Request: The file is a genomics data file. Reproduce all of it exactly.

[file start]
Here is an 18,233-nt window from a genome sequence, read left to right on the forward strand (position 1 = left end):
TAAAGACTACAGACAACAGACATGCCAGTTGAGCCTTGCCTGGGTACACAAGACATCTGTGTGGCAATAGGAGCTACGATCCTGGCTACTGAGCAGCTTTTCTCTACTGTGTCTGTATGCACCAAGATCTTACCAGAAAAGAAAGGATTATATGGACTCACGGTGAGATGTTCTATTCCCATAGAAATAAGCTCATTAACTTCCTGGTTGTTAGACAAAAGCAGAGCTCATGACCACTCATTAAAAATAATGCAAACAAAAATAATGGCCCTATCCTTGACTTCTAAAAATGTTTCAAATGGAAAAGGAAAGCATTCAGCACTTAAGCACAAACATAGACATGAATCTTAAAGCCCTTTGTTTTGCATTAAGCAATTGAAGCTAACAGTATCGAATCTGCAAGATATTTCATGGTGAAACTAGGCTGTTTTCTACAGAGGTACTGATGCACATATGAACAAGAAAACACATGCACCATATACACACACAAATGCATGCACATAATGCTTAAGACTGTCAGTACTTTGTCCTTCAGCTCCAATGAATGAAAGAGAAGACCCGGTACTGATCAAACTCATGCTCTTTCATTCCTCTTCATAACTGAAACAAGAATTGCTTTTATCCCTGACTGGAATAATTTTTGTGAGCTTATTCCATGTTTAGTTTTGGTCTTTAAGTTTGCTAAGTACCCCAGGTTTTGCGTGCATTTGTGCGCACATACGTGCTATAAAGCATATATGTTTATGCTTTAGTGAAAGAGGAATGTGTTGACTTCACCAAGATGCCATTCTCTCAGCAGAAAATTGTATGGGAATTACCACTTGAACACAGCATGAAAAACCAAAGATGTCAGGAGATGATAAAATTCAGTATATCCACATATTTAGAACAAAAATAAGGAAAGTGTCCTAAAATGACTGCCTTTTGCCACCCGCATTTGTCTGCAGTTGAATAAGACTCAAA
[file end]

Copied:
Here is an 18,233-nt window from a genome sequence, read left to right on the forward strand (position 1 = left end):
TAAAGACTACAGACAACAGACATGCCAGTTGAGCCTTGCCTGGGTACACAAGACATCTGTGTGGCAATAGGAGCTACGATCCTGGCTACTGAGCAGCTTTTCTCTACTGTGTCTGTATGCACCAAGATCTTACCAGAAAAGAAAGGATTATATGGACTCACGGTGAGATGTTCTATTCCCATAGAAATAAGCTCATTAACTTCCTGGTTGTTAGACAAAAGCAGAGCTCATGACCACTCATTAAAAATAATGCAAACAAAAATAATGGCCCTATCCTTGACTTCTAAAAATGTTTCAAATGGAAAAGGAAAGCATTCAGCACTTAAGCACAAACATAGACATGAATCTTAAAGCCCTTTGTTTTGCATTAAGCAATTGAAGCTAACAGTATCGAATCTGCAAGATATTTCATGGTGAAACTAGGCTGTTTTCTACAGAGGTACTGATGCACATATGAACAAGAAAACACATGCACCATATACACACACAAATGCATGCACATAATGCTTAAGACTGTCAGTACTTTGTCCTTCAGCTCCAATGAATGAAAGAGAAGACCCGGTACTGATCAAACTCATGCTCTTTCATTCCTCTTCATAACTGAAACAAGAATTGCTTTTATCCCTGACTGGAATAATTTTTGTGAGCTTATTCCATGTTTAGTTTTGGTCTTTAAGTTTGCTAAGTACCCCAGGTTTTGCGTGCATTTGTGCGCACATACGTGCTATAAAGCATATATGTTTATGCTTTAGTGAAAGAGGAATGTGTTGACTTCACCAAGATGCCATTCTCTCAGCAGAAAATTGTATGGGAATTACCACTTGAACACAGCATGAAAAACCAAAGATGTCAGGAGATGATAAAATTCAGTATATCCACATATTTAGAACAAAAATAAGGAAAGTGTCCTAAAATGACTGCCTTTTGCCACCCGCATTTGTCTGCAGTTGAATAAGACTCAAA